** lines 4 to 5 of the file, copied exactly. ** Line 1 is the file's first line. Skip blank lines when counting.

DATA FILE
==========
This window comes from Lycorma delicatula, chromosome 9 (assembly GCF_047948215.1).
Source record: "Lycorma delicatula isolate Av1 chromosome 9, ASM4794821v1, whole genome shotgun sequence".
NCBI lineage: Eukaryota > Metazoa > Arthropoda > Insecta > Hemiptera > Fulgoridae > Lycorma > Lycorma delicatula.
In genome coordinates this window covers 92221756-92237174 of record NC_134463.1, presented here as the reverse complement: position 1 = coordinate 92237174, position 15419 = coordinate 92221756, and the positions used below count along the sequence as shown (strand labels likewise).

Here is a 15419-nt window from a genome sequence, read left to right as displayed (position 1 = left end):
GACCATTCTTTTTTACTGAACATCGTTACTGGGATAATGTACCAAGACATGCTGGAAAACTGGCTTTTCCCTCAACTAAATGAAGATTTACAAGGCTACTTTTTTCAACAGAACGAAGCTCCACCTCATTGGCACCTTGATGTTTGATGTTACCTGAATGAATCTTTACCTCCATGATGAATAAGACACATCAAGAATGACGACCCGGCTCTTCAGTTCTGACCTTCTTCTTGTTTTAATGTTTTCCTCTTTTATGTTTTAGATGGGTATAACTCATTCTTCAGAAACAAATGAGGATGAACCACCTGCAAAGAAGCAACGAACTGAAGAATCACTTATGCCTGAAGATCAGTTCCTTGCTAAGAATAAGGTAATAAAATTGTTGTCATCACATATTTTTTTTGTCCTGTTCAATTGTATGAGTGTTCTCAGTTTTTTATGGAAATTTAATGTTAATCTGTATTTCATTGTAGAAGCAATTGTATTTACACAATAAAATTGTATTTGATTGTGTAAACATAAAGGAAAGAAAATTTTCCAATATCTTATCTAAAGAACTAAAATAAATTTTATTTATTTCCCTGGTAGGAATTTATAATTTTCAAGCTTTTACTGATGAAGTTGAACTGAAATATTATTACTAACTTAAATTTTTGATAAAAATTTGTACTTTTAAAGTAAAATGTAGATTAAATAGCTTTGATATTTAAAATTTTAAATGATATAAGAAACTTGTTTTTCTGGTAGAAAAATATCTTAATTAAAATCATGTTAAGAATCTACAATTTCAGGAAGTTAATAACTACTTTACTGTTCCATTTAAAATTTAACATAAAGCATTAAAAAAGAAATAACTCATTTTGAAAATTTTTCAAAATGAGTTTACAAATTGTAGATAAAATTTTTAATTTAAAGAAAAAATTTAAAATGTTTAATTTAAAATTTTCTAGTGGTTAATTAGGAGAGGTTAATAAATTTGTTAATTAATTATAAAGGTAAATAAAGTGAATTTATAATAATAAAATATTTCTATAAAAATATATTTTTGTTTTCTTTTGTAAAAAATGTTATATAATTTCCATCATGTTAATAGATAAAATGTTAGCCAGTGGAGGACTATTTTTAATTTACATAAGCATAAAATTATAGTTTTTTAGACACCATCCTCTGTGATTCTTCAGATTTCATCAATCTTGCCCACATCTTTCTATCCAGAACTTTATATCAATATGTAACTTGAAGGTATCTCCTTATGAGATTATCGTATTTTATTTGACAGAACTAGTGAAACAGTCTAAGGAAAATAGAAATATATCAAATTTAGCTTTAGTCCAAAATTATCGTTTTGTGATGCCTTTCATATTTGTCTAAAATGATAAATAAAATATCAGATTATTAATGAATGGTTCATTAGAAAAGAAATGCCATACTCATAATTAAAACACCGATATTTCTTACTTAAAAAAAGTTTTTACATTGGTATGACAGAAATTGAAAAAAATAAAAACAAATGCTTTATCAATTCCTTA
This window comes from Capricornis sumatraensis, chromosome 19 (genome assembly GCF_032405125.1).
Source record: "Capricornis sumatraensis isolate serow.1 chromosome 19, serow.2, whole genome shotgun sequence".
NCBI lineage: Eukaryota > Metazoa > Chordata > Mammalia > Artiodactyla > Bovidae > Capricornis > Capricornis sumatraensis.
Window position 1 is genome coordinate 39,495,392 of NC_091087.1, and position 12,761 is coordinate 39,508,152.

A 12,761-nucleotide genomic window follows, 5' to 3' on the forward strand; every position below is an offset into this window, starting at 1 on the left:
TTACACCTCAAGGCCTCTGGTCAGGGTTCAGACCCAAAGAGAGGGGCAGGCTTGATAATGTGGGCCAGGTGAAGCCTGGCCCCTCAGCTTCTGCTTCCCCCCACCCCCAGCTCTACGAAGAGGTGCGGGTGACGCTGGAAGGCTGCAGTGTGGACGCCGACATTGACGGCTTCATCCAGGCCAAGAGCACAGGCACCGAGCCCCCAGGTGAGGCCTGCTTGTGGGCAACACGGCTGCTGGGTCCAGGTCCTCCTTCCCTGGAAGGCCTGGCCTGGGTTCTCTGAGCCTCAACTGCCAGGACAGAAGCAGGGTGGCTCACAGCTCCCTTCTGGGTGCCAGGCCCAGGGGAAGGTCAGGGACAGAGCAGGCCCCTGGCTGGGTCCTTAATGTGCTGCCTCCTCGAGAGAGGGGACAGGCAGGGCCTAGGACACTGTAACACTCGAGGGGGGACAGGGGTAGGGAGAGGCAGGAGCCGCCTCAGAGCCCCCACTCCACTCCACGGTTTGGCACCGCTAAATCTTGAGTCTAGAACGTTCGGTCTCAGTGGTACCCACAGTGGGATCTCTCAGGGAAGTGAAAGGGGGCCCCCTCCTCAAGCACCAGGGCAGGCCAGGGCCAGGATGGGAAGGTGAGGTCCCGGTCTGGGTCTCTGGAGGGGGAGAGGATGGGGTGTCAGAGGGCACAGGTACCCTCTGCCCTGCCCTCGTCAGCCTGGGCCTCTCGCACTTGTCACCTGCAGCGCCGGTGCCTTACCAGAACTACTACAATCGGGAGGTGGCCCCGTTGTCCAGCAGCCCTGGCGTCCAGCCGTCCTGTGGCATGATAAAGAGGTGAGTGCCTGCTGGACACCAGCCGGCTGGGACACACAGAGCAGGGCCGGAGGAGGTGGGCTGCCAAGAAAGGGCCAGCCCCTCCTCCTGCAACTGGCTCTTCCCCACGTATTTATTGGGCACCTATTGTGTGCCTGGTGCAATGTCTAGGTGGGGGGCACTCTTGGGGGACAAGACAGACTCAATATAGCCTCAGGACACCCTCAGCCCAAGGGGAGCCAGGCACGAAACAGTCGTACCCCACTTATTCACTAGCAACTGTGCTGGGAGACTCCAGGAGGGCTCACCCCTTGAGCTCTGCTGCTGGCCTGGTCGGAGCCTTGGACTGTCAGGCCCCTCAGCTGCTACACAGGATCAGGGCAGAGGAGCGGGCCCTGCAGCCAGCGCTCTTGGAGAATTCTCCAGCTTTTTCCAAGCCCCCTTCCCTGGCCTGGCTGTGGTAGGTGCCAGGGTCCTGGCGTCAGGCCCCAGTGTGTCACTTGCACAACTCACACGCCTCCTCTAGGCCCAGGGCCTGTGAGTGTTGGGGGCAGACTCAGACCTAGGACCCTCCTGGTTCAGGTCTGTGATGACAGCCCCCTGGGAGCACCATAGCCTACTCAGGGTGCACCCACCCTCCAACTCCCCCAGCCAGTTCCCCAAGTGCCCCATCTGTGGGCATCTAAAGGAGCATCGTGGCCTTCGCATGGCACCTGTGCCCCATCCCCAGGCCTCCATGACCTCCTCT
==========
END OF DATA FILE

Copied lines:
In genome coordinates this window covers 92221756-92237174 of record NC_134463.1, presented here as the reverse complement: position 1 = coordinate 92237174, position 15419 = coordinate 92221756, and the positions used below count along the sequence as shown (strand labels likewise).

Here is a 15419-nt window from a genome sequence, read left to right as displayed (position 1 = left end):